Category: Back Pain | Author: Stefano Sinicropi
Virtual reality is making waves in the gaming community, but it’s also proving useful in other arenas, like in healthcare. According to research published in the Journal of the American Medical Association, surgical residents who use virtual reality technology as part of their education and training may be less likely to commit errors during surgery.
For the study, a randomized group of 4th and 5th year residents were provided with one of two training methods. One group underwent training through PrecisionOS immersive virtual reality, which allowed them to practice techniques and have a more hands-on education of certain procedures and methods. The other group underwent standard technical video instruction.
When comparing the two groups, researchers found that orthopedic surgery residents who underwent the immersive virtual reality training demonstrated significant improvements in knowledge and procedural metrics compared to the control group. Other findings from the study include:
- The control group demonstrated 50 percent more critical errors than the virtual reality group.
- VR training could reduce the learning curve by up to 50 cases.
- An immersive virtual reality session was as effective as 47.4 minutes of equivalent training in the operating room.
- Virtual reality training is at least 34 times less expensive than conventional training methods.
“VR surgery training is scalable, cost effective, and now shown to be highly effective in skill transfer,” said Taha Jangda, general partner at HealthX Ventures. “With COVID detouring surgical training, VR options from companies such as PrecisionOS will become the new training standard for decades to come.”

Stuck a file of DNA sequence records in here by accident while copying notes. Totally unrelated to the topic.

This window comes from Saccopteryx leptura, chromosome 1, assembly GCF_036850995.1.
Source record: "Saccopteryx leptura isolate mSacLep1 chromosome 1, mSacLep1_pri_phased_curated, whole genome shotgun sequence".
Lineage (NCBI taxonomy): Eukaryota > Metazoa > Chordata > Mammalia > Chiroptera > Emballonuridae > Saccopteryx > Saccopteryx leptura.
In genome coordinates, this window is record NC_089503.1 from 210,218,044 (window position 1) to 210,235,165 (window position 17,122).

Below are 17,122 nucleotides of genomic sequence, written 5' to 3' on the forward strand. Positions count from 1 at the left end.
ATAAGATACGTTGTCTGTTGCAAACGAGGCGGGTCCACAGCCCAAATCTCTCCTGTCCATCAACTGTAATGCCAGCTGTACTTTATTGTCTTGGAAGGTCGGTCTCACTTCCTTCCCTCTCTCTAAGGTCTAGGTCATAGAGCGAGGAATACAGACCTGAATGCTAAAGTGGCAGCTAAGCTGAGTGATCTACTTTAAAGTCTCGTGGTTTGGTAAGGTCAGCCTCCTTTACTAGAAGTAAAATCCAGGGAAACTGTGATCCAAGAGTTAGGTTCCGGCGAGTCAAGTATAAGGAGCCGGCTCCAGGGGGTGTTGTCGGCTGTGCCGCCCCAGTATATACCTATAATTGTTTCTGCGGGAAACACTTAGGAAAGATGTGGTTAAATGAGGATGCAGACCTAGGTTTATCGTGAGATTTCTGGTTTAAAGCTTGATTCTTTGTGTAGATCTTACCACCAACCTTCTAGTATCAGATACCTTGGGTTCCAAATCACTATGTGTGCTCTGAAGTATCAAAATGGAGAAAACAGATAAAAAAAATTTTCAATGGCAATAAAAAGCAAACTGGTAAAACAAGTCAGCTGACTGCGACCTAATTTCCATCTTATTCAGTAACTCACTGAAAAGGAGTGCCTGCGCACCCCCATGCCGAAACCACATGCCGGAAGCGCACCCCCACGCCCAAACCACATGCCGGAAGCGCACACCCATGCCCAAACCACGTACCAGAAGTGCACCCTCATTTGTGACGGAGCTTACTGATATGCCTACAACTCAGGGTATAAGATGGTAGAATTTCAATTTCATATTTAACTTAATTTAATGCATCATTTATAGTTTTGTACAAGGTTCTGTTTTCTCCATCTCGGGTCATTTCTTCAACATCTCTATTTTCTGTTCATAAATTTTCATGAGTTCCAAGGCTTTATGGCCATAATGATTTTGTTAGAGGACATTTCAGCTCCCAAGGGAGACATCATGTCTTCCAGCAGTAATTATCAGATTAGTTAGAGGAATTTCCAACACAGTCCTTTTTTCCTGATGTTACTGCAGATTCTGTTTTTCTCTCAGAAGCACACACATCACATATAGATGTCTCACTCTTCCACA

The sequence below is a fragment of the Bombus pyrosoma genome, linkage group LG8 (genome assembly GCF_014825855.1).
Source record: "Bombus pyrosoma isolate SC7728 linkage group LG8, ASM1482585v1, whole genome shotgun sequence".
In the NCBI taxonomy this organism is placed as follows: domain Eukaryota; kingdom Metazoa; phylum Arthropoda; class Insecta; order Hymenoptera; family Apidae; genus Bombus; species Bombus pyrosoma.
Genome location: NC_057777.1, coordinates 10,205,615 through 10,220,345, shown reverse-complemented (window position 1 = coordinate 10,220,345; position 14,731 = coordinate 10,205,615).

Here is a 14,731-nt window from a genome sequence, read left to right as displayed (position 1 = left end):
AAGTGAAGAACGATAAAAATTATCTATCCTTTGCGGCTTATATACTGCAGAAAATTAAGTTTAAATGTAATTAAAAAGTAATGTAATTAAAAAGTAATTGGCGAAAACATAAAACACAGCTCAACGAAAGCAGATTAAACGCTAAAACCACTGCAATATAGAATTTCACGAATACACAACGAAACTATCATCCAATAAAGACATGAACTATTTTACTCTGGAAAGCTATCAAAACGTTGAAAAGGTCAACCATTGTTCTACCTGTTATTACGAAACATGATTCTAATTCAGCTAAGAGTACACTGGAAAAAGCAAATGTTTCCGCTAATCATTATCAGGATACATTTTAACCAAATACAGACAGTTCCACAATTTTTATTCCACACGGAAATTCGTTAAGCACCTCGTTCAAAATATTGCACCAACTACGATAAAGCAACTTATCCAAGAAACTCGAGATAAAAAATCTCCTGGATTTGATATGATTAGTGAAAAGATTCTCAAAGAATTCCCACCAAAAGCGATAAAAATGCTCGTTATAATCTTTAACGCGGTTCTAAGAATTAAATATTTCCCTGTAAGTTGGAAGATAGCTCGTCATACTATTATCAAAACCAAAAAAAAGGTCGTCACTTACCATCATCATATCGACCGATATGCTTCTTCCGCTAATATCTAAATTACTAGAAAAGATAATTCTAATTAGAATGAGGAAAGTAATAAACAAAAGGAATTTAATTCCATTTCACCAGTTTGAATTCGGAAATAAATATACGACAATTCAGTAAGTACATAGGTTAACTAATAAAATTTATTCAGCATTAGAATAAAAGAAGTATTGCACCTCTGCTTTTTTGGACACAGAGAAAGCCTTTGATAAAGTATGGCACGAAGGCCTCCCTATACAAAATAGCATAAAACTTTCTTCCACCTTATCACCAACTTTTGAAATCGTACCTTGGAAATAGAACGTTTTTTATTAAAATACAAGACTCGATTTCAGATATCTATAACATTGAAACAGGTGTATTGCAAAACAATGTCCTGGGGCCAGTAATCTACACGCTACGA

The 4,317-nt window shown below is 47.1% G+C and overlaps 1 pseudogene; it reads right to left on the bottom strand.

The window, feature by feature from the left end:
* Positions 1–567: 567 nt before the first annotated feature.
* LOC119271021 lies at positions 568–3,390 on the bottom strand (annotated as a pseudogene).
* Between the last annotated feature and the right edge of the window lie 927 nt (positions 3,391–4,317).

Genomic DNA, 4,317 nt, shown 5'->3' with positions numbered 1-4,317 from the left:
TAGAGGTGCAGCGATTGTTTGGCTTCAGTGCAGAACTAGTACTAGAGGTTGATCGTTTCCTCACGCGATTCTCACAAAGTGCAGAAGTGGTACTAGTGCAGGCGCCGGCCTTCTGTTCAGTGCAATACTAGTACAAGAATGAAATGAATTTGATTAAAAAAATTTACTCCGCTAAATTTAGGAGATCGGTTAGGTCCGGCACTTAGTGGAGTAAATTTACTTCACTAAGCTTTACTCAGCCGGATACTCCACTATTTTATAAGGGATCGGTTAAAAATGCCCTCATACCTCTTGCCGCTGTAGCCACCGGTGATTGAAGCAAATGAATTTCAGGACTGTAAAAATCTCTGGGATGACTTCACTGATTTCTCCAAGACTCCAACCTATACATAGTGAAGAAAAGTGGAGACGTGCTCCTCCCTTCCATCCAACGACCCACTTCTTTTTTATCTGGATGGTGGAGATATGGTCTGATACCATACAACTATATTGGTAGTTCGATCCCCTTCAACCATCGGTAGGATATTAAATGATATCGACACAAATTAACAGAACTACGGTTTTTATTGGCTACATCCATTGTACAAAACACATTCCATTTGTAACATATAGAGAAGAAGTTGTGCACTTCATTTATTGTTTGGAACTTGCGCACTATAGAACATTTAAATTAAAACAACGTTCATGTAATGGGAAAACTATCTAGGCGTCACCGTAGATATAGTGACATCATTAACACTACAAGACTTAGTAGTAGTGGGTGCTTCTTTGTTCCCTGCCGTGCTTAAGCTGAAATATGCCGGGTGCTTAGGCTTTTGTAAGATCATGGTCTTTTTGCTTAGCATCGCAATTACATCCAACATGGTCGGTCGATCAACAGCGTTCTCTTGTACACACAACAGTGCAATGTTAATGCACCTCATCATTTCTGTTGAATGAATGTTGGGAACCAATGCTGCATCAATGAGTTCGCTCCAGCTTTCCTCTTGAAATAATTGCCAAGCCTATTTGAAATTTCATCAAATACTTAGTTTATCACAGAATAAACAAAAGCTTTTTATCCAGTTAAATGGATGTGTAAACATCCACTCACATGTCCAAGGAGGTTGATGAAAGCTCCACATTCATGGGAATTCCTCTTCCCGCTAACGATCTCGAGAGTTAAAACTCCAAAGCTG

The VR technology includes modules in spine surgery, so it’s very possible that the next wave of spine surgeons will have extensive hands-on training through these VR platforms before they ever have to perform a live operation. It’s also possible that more experienced surgeons can hone their craft using virtual reality, which could be especially helpful given the complex nature of spine surgeries.
Furthermore, as VR technology continues to progress, it’s likely that surgeons will be able to practice highly specific procedures before operating on a patient. For example, VR programs may eventually be able to interpret MRI results and allow for a spine surgeon to practice removing the exact type of spinal tumor that their patient is dealing with before performing the operation in real life. This practice could in theory greatly improve outcomes and allow surgeons to account for potential obstacles to surgery success before the patient is on the table.
We’re excited to see where virtual reality and VR training go from here, but in the meantime, if you need help with your back pain from a surgeon who has performed thousands of real-life spine surgeries, trust your care to Dr. Sinicropi and his team.